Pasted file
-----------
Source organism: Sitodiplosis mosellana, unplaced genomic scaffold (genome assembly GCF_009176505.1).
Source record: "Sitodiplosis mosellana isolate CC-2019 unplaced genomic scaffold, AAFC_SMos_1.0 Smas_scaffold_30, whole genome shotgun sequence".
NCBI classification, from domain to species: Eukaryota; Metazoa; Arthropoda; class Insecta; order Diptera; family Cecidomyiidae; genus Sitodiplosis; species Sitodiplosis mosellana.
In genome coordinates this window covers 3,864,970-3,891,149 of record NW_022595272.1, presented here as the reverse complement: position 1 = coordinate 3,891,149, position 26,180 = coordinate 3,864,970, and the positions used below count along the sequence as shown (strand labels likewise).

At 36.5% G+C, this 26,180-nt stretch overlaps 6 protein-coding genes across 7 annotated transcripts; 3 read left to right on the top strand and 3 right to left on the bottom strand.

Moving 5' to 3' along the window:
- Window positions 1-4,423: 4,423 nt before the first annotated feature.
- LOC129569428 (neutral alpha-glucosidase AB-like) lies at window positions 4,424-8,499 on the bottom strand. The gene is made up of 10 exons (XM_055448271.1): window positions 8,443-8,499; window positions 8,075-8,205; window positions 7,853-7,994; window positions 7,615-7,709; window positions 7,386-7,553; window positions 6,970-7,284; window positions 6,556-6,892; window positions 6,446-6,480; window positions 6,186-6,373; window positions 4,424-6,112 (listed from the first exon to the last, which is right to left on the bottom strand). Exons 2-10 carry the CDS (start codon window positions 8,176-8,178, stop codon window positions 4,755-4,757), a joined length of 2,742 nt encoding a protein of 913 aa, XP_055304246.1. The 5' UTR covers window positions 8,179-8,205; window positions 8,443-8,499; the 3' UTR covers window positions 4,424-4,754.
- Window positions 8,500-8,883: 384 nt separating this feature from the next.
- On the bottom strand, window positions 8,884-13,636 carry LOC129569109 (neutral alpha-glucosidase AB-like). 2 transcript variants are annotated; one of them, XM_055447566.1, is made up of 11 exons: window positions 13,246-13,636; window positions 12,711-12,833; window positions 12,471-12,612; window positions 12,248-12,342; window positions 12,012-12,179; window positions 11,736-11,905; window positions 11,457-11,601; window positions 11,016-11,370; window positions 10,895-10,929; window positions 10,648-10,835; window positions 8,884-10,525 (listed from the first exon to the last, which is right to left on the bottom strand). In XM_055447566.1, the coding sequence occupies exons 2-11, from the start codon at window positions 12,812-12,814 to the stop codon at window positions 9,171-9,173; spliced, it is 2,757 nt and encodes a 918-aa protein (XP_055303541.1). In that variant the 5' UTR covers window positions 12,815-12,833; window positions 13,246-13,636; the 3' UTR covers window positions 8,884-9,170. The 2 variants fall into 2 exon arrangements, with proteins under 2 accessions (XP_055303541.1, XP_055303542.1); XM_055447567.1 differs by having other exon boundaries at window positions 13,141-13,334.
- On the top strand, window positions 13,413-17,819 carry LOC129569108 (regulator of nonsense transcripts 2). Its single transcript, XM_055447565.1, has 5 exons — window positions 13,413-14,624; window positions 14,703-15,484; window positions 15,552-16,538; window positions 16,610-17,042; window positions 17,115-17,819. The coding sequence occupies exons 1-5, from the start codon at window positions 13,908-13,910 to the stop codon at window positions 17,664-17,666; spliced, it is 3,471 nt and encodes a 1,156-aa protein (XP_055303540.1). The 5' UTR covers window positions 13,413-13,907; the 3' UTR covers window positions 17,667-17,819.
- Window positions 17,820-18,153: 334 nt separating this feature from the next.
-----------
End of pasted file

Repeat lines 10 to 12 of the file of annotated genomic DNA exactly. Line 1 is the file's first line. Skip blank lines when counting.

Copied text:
- On the bottom strand, window positions 8,884-13,636 carry LOC129569109 (neutral alpha-glucosidase AB-like). 2 transcript variants are annotated; one of them, XM_055447566.1, is made up of 11 exons: window positions 13,246-13,636; window positions 12,711-12,833; window positions 12,471-12,612; window positions 12,248-12,342; window positions 12,012-12,179; window positions 11,736-11,905; window positions 11,457-11,601; window positions 11,016-11,370; window positions 10,895-10,929; window positions 10,648-10,835; window positions 8,884-10,525 (listed from the first exon to the last, which is right to left on the bottom strand). In XM_055447566.1, the coding sequence occupies exons 2-11, from the start codon at window positions 12,812-12,814 to the stop codon at window positions 9,171-9,173; spliced, it is 2,757 nt and encodes a 918-aa protein (XP_055303541.1). In that variant the 5' UTR covers window positions 12,815-12,833; window positions 13,246-13,636; the 3' UTR covers window positions 8,884-9,170. The 2 variants fall into 2 exon arrangements, with proteins under 2 accessions (XP_055303541.1, XP_055303542.1); XM_055447567.1 differs by having other exon boundaries at window positions 13,141-13,334.
- On the top strand, window positions 13,413-17,819 carry LOC129569108 (regulator of nonsense transcripts 2). Its single transcript, XM_055447565.1, has 5 exons — window positions 13,413-14,624; window positions 14,703-15,484; window positions 15,552-16,538; window positions 16,610-17,042; window positions 17,115-17,819. The coding sequence occupies exons 1-5, from the start codon at window positions 13,908-13,910 to the stop codon at window positions 17,664-17,666; spliced, it is 3,471 nt and encodes a 1,156-aa protein (XP_055303540.1). The 5' UTR covers window positions 13,413-13,907; the 3' UTR covers window positions 17,667-17,819.
- Window positions 17,820-18,153: 334 nt separating this feature from the next.